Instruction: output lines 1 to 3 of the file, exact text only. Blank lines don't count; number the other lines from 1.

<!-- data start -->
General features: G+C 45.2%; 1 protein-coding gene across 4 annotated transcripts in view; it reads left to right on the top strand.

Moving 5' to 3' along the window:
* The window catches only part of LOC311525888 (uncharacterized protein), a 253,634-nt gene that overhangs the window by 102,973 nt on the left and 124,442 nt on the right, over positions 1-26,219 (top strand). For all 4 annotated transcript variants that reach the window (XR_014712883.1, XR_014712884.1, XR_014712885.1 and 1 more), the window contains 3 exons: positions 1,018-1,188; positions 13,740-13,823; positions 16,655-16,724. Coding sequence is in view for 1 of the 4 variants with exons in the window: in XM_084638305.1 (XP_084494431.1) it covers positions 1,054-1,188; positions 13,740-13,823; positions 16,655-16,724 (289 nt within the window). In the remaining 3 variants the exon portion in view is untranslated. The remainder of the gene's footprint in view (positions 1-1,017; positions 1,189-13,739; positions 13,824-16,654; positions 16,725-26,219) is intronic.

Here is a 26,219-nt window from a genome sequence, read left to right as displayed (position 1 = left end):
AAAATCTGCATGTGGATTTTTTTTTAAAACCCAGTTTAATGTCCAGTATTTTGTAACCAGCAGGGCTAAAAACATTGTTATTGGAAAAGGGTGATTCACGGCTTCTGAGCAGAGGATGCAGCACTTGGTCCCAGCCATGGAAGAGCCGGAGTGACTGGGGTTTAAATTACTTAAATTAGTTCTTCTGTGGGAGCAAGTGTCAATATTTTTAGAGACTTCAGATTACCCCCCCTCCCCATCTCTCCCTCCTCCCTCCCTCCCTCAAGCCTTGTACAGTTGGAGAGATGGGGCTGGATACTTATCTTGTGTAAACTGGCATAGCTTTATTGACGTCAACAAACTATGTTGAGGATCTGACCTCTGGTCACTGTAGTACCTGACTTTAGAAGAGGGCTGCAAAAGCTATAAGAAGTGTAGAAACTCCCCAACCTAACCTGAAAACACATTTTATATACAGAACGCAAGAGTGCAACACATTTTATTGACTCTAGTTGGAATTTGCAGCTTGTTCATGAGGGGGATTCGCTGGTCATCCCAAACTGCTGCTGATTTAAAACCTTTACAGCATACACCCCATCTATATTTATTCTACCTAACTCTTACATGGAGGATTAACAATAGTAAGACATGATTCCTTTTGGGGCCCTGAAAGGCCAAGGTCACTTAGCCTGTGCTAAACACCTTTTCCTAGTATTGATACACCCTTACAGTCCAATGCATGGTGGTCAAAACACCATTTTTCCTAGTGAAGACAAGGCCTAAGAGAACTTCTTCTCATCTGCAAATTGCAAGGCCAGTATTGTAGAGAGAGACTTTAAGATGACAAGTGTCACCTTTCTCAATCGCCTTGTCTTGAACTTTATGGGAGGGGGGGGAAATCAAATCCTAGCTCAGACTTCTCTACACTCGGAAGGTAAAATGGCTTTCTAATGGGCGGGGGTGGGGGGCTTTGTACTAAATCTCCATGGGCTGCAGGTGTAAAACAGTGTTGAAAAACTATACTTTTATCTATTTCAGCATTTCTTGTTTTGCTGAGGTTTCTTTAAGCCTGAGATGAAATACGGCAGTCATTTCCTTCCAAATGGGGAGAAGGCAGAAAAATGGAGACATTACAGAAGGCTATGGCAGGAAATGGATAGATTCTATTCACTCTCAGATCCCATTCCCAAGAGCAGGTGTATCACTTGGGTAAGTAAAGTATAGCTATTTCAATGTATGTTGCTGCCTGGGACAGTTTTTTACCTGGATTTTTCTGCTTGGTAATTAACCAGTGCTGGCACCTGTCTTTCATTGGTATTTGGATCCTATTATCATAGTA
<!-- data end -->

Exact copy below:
General features: G+C 45.2%; 1 protein-coding gene across 4 annotated transcripts in view; it reads left to right on the top strand.

Moving 5' to 3' along the window:
* The window catches only part of LOC311525888 (uncharacterized protein), a 253,634-nt gene that overhangs the window by 102,973 nt on the left and 124,442 nt on the right, over positions 1-26,219 (top strand). For all 4 annotated transcript variants that reach the window (XR_014712883.1, XR_014712884.1, XR_014712885.1 and 1 more), the window contains 3 exons: positions 1,018-1,188; positions 13,740-13,823; positions 16,655-16,724. Coding sequence is in view for 1 of the 4 variants with exons in the window: in XM_084638305.1 (XP_084494431.1) it covers positions 1,054-1,188; positions 13,740-13,823; positions 16,655-16,724 (289 nt within the window). In the remaining 3 variants the exon portion in view is untranslated. The remainder of the gene's footprint in view (positions 1-1,017; positions 1,189-13,739; positions 13,824-16,654; positions 16,725-26,219) is intronic.